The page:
Peak Diversification: How many stocks bring the best diversification to an equity portfolio?

Probably the biggest tradeoff for equity portfolio managers is between specialization and risk reduction. The less stocks they research and incorporate into their portfolios, the better their understanding of the underlying companies and the more likely they are to earn additional returns by focusing on their high-profile positions. Conversely, the less stock they hold, the greater the volatility of the portfolio and the greater the likelihood of external losses.

So what is the right balance? Since stock is added to a portfolio, does all equity portfolio type reduce volatility in the same way? Or does it change depending on the style? At what time is maximum diversity achieved?

To find out, we compared the advantages of diversification into eight different portfolio styles: small caps vs. large caps, value vs. growth, dividends vs. non-dividends, and U.S. domestic vs. international.

We have built our portfolio from the top and bottom performance quartiles of NASDAQ and NYSE stocks according to our different style factors. We created a random portfolio from a certain number of equally heavy stocks in each style and calculated its volatility using monthly returns over 15 years from 2005 to 2020.

Then, after selecting another random portfolio of the same size, we conducted the same procedure 100 times, averaging the volatility across all these repetitions.

For each style group, we have come up with an average volatility for each portfolio based on the number of stocks it has.

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What was the difference between a large-cap and a small-cap portfolio? The average volatility of the large-cap 10-stock portfolio was 20%. A more diversified large-cap portfolio of 40 stocks has only reduced volatility by 17%. So adding 30 stocks reduces volatility by only 3 percentage points.

Peak Diversification: Small-Cap vs. Large-Cap Portfolio

Charting Diversification Benefit Diversification Small-Cap vs. Large-Caps

On the other hand, adding stock to a small-cap portfolio has many advantages. The average small-cap 10-stock portfolio had an average volatility of more than 32% compared to 25% for the average small-cap 40-stock portfolio. So more than 30 stocks have come up with double the advantage in a small-cap portfolio compared to its large-cap portion.

A similar story was published with dividend and non-dividend portfolios. If the average non-dividend portfolio remains 10 to 40 stocks, volatility averages a decrease of 5% points, from 26% to 21%. After diversifying the dividend portfolio from 10 to 40 stocks, volatility has dropped from 19% to 16%.

Peak Diversification: Dividends vs. Non-Dividend Portfolio

Showing chart peak diversification: dividends vs. non-dividend portfolios

Growth versus value, however, showed a different relationship: there was not much variation in volatility as the number of stocks increased and risk reduction was in both groups.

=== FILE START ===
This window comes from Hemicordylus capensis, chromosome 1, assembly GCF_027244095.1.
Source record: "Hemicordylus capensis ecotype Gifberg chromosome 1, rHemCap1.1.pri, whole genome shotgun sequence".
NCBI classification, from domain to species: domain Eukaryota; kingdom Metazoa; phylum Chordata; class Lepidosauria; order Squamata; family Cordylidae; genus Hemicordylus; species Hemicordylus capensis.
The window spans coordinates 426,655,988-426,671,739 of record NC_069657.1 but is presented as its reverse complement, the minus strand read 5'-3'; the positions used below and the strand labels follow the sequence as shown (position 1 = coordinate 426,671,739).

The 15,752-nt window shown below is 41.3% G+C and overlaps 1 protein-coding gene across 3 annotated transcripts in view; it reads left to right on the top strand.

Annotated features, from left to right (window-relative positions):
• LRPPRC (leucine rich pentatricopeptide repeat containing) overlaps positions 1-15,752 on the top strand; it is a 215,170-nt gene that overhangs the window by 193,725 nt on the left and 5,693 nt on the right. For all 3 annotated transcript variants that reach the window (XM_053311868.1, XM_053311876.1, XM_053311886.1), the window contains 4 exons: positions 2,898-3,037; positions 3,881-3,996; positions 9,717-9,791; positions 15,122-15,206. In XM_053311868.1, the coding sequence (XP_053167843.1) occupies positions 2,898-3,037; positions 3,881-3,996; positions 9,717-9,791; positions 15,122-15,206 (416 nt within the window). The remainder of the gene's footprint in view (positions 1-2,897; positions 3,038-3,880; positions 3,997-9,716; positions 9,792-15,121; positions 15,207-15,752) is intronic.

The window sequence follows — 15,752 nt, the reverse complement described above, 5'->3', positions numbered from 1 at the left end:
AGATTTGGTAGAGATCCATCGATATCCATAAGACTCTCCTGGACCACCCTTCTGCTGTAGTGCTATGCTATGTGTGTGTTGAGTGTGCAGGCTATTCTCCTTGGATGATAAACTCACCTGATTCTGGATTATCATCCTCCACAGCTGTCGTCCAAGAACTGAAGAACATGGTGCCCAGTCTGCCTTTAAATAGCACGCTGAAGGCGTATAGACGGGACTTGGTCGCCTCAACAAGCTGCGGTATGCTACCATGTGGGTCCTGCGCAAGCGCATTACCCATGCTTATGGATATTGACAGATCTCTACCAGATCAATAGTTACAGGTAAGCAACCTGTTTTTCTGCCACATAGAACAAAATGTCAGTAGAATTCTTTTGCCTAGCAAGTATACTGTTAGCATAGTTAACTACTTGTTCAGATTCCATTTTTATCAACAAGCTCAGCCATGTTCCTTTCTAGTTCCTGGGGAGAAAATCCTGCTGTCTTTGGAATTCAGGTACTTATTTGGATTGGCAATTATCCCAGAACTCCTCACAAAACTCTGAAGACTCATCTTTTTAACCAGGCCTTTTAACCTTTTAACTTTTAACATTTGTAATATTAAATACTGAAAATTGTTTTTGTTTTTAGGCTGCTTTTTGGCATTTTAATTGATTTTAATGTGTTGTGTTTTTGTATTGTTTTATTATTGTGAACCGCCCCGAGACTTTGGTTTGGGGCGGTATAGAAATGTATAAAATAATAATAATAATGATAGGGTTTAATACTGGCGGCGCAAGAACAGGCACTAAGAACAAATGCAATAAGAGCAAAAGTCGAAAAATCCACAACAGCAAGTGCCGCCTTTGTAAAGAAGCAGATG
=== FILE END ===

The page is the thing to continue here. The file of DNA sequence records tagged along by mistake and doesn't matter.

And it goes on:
Maximum Variety: Value vs. Increased Portfolio

Chart Peak Diversification: Value vs. Growth Portfolio

Finally, for portfolios consisting of U.S. domestic and international stocks listed on the NASDAQ and NYSE, volatility is somewhat reduced by adding more stocks to the U.S. portfolio than an increase in the number of stocks in the international portfolio.

Top Diversity: US Domestic vs. International Portfolio

All in all, these results show that effective variability depends on the portfolio style. For large-cap portfolios, 15 stocks or more are rarely available with diversification. For small-cap portfolios, maximum diversity is achieved with about 26 stocks. The same applies to non-dividend portfolios, when growth and price portfolios need a fairly equal number of stocks to decrease volatilely.

So what is acceptable? When it comes to maximizing diversity in an equity portfolio, one size fits all. And equity managers should keep in mind the benefits of specialization versus risk reduction and the balance of liabilities.

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All posts are the author’s opinion. As such, they should not be construed as investment advice, or the opinions expressed must not reflect the views of the CFA Institute or the author’s employer.

Image Credit: © Getty Images / Abstract Aerial Art

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Eden Eccles

Eden Eccles is currently in his final semester at George Mason University and will complete a bachelor’s degree in finance. In his senior year, he served as vice president of the Risk Committee of the Student Managed Investment Fund where he can pursue his passion for portfolio management and data analysis. Upon graduation, Eccles will work as a finance and value analyst for the Northrop Grumman Space System.

Coffee in Lindsay

Lindsay Coffee is a current freshman at George Mason University. He majored in economics at Honors College and undergraduate school of business and is young in mathematics. He is a member of George Mason’s Social Impact Fellow program and the Division I Lacrosse team. After graduating, he hopes to earn a master’s degree in financial mathematics and work in the field of investment banking.

Derek Horstmeyer

Derek Horstmeyer is a professor at George Mason University School of Business, an expert on exchange-traded funds (ETFs) and mutual fund performance. He currently serves as the new director of financial planning and asset management at George Mason and established the first student-led investment fund at GMU.

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